In 2019, I joined the Securing Water for Food Grand Challenge in 2019 (SWFF) as a field evaluator and conducted two evaluations in India. When I heard of this opportunity to work with the Water and Energy for Food Grand Challenge (WE4F), I immediately applied, given that I thoroughly enjoyed working earlier as a SWFF evaluator.
As part of Cohort 1 for WE4F, I met a cadre of primarily young but experienced researchers’ that were hand-picked from around the world to assess WE4Fs’ supported innovations. I was assigned to ONergy Solar which is based in East and Northeast India but plans to expand its operations across the country. Their innovation is an integrated solar irrigation system for smallholder farmers and vulnerable populations, including women. ONergy delivers affordable and clean energy sources by installing solar panel systems on agricultural lands of rural customers.
Being in the field for the data collection in West Bengal has been one of the most enriching experiences for me. Each day, I travelled over 150 kilometres to visit a cluster of 4-5 villages, seeing on-the-ground realities coupled with related bottlenecks, first-hand. But, to me, it was all worth it as I witnessed a successful project which will pave the way for energy transformation in the Indian agriculture sector.
The greatest joy for me was seeing women being empowered in greater numbers by being involved in the innovation, yields increased, more healthy plants flourished, and farmers seeing greater returns and bargaining power for crops in the market.
What’s more, the cultural hurdle of women farmers not getting a decisive power or say in farming matters was being overcome as innovators introduced more intentional efforts, training, and development modules explicitly catering to them. Further, farmers who have used the innovation informed other farmers of its benefits. From my evaluation of ONergy Solar, I see a lot of potential in a solar panel innovation.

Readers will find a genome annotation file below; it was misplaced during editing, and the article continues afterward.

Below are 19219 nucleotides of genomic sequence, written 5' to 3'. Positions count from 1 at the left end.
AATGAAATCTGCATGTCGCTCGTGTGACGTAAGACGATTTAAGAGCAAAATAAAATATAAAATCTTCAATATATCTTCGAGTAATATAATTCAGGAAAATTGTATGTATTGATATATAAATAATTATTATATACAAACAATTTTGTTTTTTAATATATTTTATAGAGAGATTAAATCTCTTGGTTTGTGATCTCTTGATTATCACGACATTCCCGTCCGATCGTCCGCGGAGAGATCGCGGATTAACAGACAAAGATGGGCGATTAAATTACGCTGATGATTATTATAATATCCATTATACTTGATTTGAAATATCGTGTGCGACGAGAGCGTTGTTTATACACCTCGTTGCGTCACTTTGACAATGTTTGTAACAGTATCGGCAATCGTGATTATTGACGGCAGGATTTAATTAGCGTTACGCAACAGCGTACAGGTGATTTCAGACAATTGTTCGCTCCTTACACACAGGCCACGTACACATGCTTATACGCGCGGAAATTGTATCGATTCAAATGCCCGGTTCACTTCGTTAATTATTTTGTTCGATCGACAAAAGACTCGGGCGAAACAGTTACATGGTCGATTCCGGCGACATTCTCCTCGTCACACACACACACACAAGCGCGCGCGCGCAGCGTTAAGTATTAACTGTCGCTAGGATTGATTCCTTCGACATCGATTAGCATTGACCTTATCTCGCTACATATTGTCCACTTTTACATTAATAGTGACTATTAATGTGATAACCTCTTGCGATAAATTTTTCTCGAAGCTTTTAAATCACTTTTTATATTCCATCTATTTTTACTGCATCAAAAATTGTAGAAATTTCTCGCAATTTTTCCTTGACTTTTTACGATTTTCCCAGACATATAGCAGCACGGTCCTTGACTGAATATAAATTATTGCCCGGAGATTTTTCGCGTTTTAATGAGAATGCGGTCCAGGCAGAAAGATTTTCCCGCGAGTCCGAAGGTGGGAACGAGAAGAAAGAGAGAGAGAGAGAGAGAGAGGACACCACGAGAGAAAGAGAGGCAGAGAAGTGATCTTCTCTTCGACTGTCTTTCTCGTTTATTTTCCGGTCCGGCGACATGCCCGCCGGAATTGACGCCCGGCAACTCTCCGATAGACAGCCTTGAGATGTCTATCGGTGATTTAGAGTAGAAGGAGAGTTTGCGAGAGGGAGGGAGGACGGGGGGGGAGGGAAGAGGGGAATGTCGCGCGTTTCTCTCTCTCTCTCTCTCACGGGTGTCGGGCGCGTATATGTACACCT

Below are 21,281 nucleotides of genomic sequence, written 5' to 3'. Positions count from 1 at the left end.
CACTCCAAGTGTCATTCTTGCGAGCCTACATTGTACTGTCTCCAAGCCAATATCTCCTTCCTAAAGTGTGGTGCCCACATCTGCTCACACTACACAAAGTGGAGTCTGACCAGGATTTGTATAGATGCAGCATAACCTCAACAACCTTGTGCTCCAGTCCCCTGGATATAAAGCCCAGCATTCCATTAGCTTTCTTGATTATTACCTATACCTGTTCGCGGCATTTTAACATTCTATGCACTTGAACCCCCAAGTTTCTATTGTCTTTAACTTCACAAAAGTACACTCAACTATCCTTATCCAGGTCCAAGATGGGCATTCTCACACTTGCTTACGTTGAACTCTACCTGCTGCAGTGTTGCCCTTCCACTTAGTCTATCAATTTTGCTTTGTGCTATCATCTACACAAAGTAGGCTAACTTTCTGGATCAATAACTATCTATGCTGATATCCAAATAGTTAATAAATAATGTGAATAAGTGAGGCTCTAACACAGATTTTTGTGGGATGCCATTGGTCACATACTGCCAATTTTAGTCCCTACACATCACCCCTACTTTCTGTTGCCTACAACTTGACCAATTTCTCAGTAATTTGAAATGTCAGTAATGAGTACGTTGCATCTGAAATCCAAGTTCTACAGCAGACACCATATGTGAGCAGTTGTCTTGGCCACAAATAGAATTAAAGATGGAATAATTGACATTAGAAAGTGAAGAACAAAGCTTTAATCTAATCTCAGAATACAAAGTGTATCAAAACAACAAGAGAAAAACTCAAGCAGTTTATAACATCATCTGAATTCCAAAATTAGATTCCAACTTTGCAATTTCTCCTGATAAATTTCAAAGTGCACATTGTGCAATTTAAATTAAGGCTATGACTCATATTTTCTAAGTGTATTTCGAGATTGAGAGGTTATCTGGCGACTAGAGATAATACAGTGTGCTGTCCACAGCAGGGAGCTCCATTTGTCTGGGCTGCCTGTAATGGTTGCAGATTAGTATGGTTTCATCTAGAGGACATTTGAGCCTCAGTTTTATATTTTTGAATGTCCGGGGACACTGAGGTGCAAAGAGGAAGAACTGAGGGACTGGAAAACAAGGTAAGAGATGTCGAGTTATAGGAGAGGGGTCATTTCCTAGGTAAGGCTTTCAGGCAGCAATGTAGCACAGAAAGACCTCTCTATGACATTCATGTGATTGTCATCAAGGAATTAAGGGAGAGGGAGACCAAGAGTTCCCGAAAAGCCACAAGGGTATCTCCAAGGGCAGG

It is extremely important to note that this innovation has created women entrepreneurs. Before this, across the West Bengal District, women were rarely seen as farmers, even though they typically spent as much time as men working on the farm. Although men are usually the legal farmland owners, women share an equal amount of the burden in farming practices. When farmers use ONergy’s innovation, men were likely to share technical information on themes, such as the quantity and prices of inputs for farming, transportation, and storage.
The women farmers were observed to be highly enthusiastic about the innovation, especially those involved and provided training by the innovators. They felt empowered by sustaining themselves. Another key activity that helps improve women’s engagement and address local barriers to gender integration in farming, is ONergy Solar’s first-loss default guarantee (FLDG) for women farmers. The FLDG-blended finance helps leverage commercial capital, providing farmers with up to 5-year loans on solar pumps, improving the affordability and accessibility of their innovation.
There were several crucial takeaways, other than the empowerment of women:
- The solar panel system can potentially address increasing electricity and diesel pumping costs. With the skyrocketing diesel price in India in recent years, the solar panel system is the only sustainable alternative for irrigation. The other option, rainfall, has been erratic over the last years due to climate change conditions.
- Overall, the innovation positively impacts energy savings, greenhouse gas emission reduction, and farmers’ incomes by replacing electricity and diesel pumping in irrigation.
For those interested in working as a WE4F External Surveyor, I strongly recommend applying. It gives you first-hand experience with an innovator, in-depth learning about how the innovation affects the energy-water-food nexus and, most importantly, offers close communication with farmers – the backbone of any country.
Pooja Gupta is a monitoring and evaluation expert and has been working on various projects and policies pertaining to facilitating the implementation of a wide range of development programs, including promoting various rural agribusiness enterprises, inclusive businesses, and Policy Advocacy with a particular focus on agency among women. Before this, she had worked with the Securing Water for Food (SWFF) programme founded by USAID, Sweden, through the Swedish International Development Cooperation Agency (SIDA) and the Ministry of Foreign Affairs of the Government of the Netherlands.